Branding encompasses your copy, the way you relate to your audience. It’s what you share with your readers and the way you say it. It’s also your niche. A major problem I had was targeting what my audience really wanted from me. When I didn’t have a niche, I felt like I didn’t even know what to write. I’d create these posts and then have no basis for the style I should strike.
Back then, I didn’t have much style. But that wasn’t because I didn’t have a personality; it had more to do with the fact that I didn’t have experience writing blog posts that fit my author branding. While most people think it’s easy to find community in the online space, blogging is truly harder than it looks. That graphic you just sped by? That sales page you just scrolled past? That took someone hours to put together because they know that first impressions matter.
Here’s what I want you to remember: You don’t need to get it all right the first time. That’s right: I’m giving you permission to make ugly blog post graphics if it helps you grow.
Ok, what? You may be asking. All the big online entrepreneurs say that getting it all right is the only way to get a huge email list.
I’m gonna be really honest: it will probably save you a lot of frustration, time, and money to get it all right the first time. By all means, take a couple of months to plan out your blogging strategy if you aren’t ready for the world to see what you’re working on. BUT if you went the same route I did, you’ve probably already started an email list, posted some blogs, and shared your work on social media. You may or may not be where you want to be at this moment. But if you so choose, don’t be discouraged from a complete overhaul if you don’t completely love what you’re doing.
Hate your niche? Ditch it. Want to throw things at your disastrous copy? Edit the s*** out of it! Want prettier photos? Get yourself a free account on Unsplash and a subscription to Photoshop ASAP.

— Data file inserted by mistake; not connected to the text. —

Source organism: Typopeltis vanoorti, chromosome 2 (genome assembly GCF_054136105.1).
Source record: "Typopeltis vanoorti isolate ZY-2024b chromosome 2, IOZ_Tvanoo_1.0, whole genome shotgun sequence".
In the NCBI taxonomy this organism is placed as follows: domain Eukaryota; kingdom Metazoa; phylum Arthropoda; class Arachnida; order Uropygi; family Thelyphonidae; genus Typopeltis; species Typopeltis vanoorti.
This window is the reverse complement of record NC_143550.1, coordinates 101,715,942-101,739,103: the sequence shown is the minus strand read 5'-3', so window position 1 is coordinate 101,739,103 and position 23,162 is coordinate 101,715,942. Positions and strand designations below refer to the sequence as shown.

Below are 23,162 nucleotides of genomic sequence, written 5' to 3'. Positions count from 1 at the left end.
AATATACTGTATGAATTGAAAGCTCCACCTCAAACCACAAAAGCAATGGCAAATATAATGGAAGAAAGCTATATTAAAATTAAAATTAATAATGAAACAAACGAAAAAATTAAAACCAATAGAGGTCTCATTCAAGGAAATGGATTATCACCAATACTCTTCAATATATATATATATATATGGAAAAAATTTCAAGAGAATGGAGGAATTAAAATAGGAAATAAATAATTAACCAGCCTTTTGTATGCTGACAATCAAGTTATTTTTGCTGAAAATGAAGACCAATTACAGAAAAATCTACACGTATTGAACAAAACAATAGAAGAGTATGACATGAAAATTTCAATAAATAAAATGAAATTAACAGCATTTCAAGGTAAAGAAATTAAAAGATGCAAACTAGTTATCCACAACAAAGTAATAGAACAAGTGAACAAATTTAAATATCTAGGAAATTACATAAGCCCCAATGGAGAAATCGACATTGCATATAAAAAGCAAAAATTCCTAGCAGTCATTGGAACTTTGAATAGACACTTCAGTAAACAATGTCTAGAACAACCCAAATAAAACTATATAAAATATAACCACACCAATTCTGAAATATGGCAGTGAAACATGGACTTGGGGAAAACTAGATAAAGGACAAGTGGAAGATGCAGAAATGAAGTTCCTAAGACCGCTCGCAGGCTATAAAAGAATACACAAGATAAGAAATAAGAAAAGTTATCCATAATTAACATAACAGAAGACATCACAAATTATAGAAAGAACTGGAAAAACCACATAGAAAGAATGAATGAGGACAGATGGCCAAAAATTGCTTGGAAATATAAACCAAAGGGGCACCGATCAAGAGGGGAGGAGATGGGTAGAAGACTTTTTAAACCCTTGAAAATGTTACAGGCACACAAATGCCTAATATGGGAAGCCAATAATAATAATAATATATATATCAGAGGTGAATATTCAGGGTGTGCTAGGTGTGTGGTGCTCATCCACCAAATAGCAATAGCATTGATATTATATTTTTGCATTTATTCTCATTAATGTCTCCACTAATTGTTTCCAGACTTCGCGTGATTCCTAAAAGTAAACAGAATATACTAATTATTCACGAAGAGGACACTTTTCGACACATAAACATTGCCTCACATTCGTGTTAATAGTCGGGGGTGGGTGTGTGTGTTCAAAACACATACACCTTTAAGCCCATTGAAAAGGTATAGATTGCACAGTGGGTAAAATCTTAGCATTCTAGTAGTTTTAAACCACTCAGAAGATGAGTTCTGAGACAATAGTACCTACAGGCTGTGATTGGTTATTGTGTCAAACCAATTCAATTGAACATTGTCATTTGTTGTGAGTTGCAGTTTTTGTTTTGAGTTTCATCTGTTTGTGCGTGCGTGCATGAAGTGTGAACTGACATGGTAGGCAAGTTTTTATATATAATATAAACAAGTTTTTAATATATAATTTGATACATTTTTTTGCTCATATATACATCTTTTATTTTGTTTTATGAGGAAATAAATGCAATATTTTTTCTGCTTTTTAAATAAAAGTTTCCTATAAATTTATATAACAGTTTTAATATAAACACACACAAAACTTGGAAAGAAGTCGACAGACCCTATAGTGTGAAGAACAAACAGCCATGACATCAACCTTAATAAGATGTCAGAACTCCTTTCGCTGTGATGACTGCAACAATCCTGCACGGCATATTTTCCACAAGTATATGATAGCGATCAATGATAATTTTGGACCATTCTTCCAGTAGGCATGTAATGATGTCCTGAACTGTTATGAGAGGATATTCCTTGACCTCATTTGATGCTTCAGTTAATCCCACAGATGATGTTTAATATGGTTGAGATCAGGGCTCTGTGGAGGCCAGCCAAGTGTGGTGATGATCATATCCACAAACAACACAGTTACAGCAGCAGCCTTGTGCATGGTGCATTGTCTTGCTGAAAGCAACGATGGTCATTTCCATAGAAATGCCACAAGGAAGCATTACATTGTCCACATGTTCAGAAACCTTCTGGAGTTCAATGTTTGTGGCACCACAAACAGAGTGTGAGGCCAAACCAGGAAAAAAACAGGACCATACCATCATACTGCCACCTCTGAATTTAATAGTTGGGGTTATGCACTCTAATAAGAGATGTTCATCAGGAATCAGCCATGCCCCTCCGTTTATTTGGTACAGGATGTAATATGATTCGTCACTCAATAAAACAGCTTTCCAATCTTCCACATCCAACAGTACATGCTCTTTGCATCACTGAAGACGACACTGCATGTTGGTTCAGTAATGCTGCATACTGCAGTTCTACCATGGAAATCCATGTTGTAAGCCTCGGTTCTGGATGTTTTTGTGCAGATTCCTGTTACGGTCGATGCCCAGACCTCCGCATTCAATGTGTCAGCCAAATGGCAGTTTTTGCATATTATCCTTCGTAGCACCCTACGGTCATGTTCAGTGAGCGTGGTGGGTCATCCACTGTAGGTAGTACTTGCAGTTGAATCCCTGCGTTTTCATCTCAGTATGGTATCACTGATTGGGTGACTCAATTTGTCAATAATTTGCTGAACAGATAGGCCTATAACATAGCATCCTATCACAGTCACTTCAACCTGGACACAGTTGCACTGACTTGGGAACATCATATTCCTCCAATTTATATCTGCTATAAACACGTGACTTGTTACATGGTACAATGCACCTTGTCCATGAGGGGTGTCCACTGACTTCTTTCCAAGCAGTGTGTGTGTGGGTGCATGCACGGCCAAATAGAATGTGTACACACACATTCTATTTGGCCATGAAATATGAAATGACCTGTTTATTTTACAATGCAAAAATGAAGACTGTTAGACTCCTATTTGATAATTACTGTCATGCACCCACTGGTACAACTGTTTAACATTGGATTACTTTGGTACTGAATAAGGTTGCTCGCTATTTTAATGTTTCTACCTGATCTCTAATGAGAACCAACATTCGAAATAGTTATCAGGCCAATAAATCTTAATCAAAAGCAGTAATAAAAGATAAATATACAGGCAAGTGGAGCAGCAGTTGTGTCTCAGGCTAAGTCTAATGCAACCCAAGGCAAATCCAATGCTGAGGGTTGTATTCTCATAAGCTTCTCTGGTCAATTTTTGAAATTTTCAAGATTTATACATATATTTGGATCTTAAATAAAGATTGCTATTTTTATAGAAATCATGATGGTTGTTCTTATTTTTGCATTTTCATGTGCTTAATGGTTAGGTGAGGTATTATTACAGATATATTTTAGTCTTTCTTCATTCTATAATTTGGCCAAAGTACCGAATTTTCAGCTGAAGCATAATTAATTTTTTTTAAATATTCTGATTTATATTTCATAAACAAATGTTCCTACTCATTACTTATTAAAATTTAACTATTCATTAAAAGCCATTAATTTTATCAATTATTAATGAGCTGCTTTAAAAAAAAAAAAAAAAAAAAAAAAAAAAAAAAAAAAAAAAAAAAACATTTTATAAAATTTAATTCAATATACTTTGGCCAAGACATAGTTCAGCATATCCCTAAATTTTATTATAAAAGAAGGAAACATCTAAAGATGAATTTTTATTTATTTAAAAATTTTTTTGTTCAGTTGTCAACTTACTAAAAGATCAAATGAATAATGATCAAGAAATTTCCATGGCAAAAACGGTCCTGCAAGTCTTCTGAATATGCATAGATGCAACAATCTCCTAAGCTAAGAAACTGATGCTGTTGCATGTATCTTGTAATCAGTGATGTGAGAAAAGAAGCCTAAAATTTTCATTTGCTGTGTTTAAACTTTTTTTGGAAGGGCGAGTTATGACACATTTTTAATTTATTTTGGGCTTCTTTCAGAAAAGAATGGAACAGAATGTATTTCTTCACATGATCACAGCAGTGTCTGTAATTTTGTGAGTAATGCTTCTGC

The truth is, you need to practice blogging before you’ll get good. And that takes time. I mean real time– not just a couple of days.
It took me three years, but I’m finally settled with a blog I’m actually proud to show my friends, family, and audience. This could be you, too, but only if you accept that your first try may not be the only try. To avoid some heartache, take your sweet time finding a host and theme. If you think you’ll be serious, opt for paid hosting on WordPress or Squarespace. Pin lots of branding inspiration to get a feel for how you can mix fonts. Think carefully about the name you’ll chose and what it will ultimately say about you.
Don’t forget some helpful resources to get you started:
- [tooltip text=”(It’s FREE! Also, it’s on my list to tackle this Christmas.)”]The Strong Brand Mini Course | Wonderlass [/tooltip]
- [tooltip text=”Never underestimate the importance of strong images!”]Why You Should Set Image Standards for Your Brand | White Oak Creative [/tooltip]
- [tooltip text=”(Take a good look at Kristen’s definition of author branding.)”]How To Build Your Author Brand | She’s Novel [/tooltip]
- [tooltip text=”(This is a comprehensive guide to author branding.)”]Your Guide To Branding Yourself as an Author[/tooltip]